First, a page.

Latrogenic Hypothyroidism (Ih) Contributes to the Development of Azotemia in Hyperthyroid Cats.

Williams T.L., Elliott J. and Syme H.M.

Conference Proceedings, (2010). American College of Veterinary Internal Medicine, Anaheim p.684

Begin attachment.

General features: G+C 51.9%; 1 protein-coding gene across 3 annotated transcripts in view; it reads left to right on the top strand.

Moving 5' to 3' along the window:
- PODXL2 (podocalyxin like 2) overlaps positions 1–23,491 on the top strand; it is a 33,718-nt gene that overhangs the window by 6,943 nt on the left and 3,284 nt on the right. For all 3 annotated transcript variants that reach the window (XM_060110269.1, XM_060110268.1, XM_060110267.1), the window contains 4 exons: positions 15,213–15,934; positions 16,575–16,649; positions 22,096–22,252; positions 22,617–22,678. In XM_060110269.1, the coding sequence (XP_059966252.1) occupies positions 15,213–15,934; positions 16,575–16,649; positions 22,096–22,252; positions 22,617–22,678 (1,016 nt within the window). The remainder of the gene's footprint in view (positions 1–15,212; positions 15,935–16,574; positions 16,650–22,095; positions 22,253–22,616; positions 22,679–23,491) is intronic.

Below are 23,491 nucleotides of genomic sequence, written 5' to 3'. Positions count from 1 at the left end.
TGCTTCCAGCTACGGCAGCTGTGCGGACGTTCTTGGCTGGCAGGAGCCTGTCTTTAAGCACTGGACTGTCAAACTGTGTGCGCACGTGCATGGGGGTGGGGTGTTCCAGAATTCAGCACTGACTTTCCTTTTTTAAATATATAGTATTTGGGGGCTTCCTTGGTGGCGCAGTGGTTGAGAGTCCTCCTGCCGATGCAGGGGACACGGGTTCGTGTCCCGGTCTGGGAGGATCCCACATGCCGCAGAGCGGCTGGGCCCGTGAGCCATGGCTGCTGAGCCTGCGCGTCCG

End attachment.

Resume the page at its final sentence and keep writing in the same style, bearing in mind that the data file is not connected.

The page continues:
IH is reported to occur in some cats following treatment of hyper- thyroidism (HTH). Hypothyroidism reduces GFR in other species, therefore IH could contribute to the development of azotemia in hyperthyroid cats with underlying mild chronic kidney disease. Our hypothesis was that the incidence of post treatment azotemia would be greater in cats with IH than euthyroid cats. Records from two London-based first opinion clinics between 1999 and 2009 were reviewed to identify cats diagnosed with HTH without pre-treatment azotemia. Baseline age and plasma creatinine concentration was recorded. HTH was treated using anti-thyroid medication alone or in combination with thyroidectomy. Cats were monitored for the development of azotemia over a six month follow up period, and at the final visit the following plasma biochemical and physical examination data were recorded; total thyroxine (TT4) concentration, cholesterol concentration, creatinine concentration, alanine aminotransferase and alkaline phosphatase activities, packed cell volume (PCV), heart rate and body weight. Only cats with a TT4 o 40 nmol/l at the end of the follow up period were el- igible for inclusion in the final analysis. Plasma TSH concentrations at the same time point were measured using the Immulite canine TSH assay. IH was defined as TT4 o 10 nmol/l in combination with TSH 4 0.15 ng/ml. Cats of uncertain thyroid status (TT4 10– 40 nmol/l and TSH 4 0.15 ng/ml) were excluded from the analysis. The Fisher’s Exact Test was used to compare the proportion of cats with azotemia between the IH and euthyroid groups. Continuous data are presented as median [25th, 75th percentile]. Clinicopatho- logical parameters were compared between the IH and euthyroid groups using the Mann Whitney U test. Statistical significance was defined as P o 0.05. Eighty-one cats were eligible for the study, of which 28 were classified with IH and 48 as euthyroid. Five cats were excluded as they were of uncertain thyroid status. No significant difference in age (P 5 0.063) or plasma creatinine concentration (P 5 0.963) at base- line was present between the two groups. Sixteen cats with IH (57%; 95% CI 39–75%) and fourteen euthyroid cats (29%; 95% CI 16– 42%) developed azotemia. The proportion of cats with azotemia in the IH group was significantly greater than the euthyroid group (P 5 0.028). Cats with IH had significantly lower plasma alkaline phosphatase activity (21 [14, 41] IU/L vs. 45 [30, 75] IU/L; P o 0.001), PCV (30 [27, 35]% vs. 36 [30, 40]%; P 5 0.004) and heart rate (180 [160, 192] bpm vs. 189 [171, 201] bpm; P 5 0.034) than euthyroid cats. Cats with IH also had significantly higher plasma creatinine concentrations (2.20 [1.86, 3.14] mg/dl vs. 1.85 [1.54, 2.18] mg/dl; P 5 0.01). No other parameters were significantly different between the two groups. The incidence of post treatment azotemia was significantly higher in cats with IH. Clinicopathological changes in cats with IH were consistent with those that occur in naturally occurring hypothyroidism in other species.